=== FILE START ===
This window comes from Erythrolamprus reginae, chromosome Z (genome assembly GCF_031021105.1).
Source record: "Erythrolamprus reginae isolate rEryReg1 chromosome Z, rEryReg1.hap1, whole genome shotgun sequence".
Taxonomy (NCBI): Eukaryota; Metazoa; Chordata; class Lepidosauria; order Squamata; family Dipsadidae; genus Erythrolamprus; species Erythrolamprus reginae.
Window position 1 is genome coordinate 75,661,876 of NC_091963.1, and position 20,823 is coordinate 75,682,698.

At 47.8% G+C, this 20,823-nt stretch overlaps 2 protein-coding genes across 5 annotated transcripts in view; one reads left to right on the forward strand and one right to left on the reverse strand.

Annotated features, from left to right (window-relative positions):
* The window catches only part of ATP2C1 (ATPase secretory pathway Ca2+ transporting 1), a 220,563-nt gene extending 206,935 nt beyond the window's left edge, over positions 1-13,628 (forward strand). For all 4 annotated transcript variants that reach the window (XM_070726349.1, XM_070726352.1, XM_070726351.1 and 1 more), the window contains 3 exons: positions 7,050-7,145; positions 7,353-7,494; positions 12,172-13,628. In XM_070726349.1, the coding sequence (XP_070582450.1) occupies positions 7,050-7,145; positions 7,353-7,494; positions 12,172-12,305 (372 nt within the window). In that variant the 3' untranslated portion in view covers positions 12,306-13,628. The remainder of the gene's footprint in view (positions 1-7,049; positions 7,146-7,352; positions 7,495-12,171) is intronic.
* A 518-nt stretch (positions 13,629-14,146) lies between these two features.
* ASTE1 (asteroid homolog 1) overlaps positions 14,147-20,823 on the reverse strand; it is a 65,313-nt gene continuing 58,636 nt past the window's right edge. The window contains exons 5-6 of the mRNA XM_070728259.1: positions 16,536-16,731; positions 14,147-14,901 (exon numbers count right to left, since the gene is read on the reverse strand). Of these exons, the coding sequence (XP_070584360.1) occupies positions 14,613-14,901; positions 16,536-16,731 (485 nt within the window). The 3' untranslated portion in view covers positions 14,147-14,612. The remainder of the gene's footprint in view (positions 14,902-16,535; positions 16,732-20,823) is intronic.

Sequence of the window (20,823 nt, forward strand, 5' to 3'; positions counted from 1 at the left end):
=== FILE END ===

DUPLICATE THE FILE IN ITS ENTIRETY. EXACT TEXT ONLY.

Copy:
This window comes from Erythrolamprus reginae, chromosome Z (genome assembly GCF_031021105.1).
Source record: "Erythrolamprus reginae isolate rEryReg1 chromosome Z, rEryReg1.hap1, whole genome shotgun sequence".
Taxonomy (NCBI): Eukaryota; Metazoa; Chordata; class Lepidosauria; order Squamata; family Dipsadidae; genus Erythrolamprus; species Erythrolamprus reginae.
Window position 1 is genome coordinate 75,661,876 of NC_091963.1, and position 20,823 is coordinate 75,682,698.

At 47.8% G+C, this 20,823-nt stretch overlaps 2 protein-coding genes across 5 annotated transcripts in view; one reads left to right on the forward strand and one right to left on the reverse strand.

Annotated features, from left to right (window-relative positions):
* The window catches only part of ATP2C1 (ATPase secretory pathway Ca2+ transporting 1), a 220,563-nt gene extending 206,935 nt beyond the window's left edge, over positions 1-13,628 (forward strand). For all 4 annotated transcript variants that reach the window (XM_070726349.1, XM_070726352.1, XM_070726351.1 and 1 more), the window contains 3 exons: positions 7,050-7,145; positions 7,353-7,494; positions 12,172-13,628. In XM_070726349.1, the coding sequence (XP_070582450.1) occupies positions 7,050-7,145; positions 7,353-7,494; positions 12,172-12,305 (372 nt within the window). In that variant the 3' untranslated portion in view covers positions 12,306-13,628. The remainder of the gene's footprint in view (positions 1-7,049; positions 7,146-7,352; positions 7,495-12,171) is intronic.
* A 518-nt stretch (positions 13,629-14,146) lies between these two features.
* ASTE1 (asteroid homolog 1) overlaps positions 14,147-20,823 on the reverse strand; it is a 65,313-nt gene continuing 58,636 nt past the window's right edge. The window contains exons 5-6 of the mRNA XM_070728259.1: positions 16,536-16,731; positions 14,147-14,901 (exon numbers count right to left, since the gene is read on the reverse strand). Of these exons, the coding sequence (XP_070584360.1) occupies positions 14,613-14,901; positions 16,536-16,731 (485 nt within the window). The 3' untranslated portion in view covers positions 14,147-14,612. The remainder of the gene's footprint in view (positions 14,902-16,535; positions 16,732-20,823) is intronic.

Sequence of the window (20,823 nt, forward strand, 5' to 3'; positions counted from 1 at the left end):